Following on an excellent talk from Ramit Saksena on Brutalism, T Dan Smith and Newcastle today, I have decided to repost four blog posts on housing in post-war Britain (over 4 days in a wholly spurious exercise in building up some suspense). The first, chronologically speaking, was the last to be written, so it’s not long been up, but what the hell?
The front cover of Peter Hennessy’s brilliant Never Again, a study of Britain under the Attlee governments (from which much of what follows is drawn), gives a photograph of Gunner Hector Morgan returning home, having been a POW in Singapore, to his wife and son and their new prefab, in south London’s Tulse Hill, in 1945. Between 1945 and 1949, over 150,000 prefabricated housing units were built. These prefabs were a short term solution to a problem that was in part a product of war, but in truth a problem of far longer standing: a shortage of housing, the terrible state of much of the housing there was, and the expectation that it was a problem that the government had to take the lead in solving.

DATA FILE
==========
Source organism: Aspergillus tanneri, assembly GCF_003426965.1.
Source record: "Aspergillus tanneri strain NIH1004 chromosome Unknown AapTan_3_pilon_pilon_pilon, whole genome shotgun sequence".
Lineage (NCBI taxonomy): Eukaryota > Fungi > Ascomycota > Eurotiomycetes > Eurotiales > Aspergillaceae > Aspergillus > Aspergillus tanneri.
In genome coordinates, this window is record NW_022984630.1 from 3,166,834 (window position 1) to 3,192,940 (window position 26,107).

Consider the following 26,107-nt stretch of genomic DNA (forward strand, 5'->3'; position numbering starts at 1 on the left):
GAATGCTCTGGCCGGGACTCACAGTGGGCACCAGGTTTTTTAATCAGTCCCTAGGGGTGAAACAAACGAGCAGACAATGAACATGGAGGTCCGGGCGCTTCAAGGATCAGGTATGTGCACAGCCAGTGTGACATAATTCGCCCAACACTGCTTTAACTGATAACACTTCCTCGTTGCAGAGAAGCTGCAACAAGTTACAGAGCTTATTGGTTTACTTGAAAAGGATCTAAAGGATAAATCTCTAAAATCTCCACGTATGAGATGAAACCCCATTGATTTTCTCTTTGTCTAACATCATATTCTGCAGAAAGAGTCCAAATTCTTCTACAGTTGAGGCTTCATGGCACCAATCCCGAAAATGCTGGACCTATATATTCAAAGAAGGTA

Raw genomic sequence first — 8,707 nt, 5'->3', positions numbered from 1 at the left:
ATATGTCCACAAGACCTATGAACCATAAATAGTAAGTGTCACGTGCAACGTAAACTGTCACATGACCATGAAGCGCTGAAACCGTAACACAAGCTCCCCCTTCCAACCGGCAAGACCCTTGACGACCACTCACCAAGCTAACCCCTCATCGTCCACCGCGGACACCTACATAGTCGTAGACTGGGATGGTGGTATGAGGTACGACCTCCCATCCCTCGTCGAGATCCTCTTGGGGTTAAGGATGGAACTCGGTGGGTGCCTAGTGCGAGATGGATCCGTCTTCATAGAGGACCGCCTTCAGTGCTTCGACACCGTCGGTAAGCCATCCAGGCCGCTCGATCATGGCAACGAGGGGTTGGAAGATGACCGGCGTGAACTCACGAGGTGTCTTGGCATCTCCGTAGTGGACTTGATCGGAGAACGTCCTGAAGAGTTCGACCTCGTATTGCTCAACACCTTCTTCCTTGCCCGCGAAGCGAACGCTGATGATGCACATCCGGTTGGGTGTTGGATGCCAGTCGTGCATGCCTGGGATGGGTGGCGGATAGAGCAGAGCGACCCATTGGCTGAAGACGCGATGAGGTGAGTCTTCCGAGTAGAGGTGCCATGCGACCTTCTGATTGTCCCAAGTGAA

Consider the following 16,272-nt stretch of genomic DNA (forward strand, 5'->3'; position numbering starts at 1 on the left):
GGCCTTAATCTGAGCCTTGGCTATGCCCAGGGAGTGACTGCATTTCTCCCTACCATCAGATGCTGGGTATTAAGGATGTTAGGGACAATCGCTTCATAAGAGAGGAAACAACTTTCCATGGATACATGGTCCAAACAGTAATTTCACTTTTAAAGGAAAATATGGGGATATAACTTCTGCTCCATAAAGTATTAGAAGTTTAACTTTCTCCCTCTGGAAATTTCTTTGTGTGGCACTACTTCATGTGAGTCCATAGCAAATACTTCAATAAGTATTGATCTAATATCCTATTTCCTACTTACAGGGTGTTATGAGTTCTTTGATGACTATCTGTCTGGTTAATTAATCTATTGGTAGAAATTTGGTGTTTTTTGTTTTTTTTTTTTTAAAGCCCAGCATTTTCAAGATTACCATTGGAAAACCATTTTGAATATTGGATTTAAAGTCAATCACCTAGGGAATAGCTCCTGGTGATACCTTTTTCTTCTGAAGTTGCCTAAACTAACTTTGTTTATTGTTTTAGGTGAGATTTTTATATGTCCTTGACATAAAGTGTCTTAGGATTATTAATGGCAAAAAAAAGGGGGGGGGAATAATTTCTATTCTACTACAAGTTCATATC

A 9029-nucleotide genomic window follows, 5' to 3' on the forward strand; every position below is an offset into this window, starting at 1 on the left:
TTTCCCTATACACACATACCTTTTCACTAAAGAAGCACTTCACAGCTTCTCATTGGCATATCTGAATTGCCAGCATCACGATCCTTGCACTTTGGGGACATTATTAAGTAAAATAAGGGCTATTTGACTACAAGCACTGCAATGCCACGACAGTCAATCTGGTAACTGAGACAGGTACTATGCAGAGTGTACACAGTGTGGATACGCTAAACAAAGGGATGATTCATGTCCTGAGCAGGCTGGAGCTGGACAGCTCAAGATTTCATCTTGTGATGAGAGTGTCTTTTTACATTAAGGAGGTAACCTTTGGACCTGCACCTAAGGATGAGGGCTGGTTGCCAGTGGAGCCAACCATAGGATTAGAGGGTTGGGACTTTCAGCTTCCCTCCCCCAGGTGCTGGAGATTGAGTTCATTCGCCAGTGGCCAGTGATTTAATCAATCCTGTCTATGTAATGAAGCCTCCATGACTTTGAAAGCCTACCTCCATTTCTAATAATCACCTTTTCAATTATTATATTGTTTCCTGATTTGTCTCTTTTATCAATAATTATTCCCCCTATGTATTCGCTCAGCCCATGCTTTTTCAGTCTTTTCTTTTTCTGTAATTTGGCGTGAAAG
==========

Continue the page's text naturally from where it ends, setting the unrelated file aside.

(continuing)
That the state could, even should, intervene to deal with bad housing and related issues was a long-established principle by 1945. The first…
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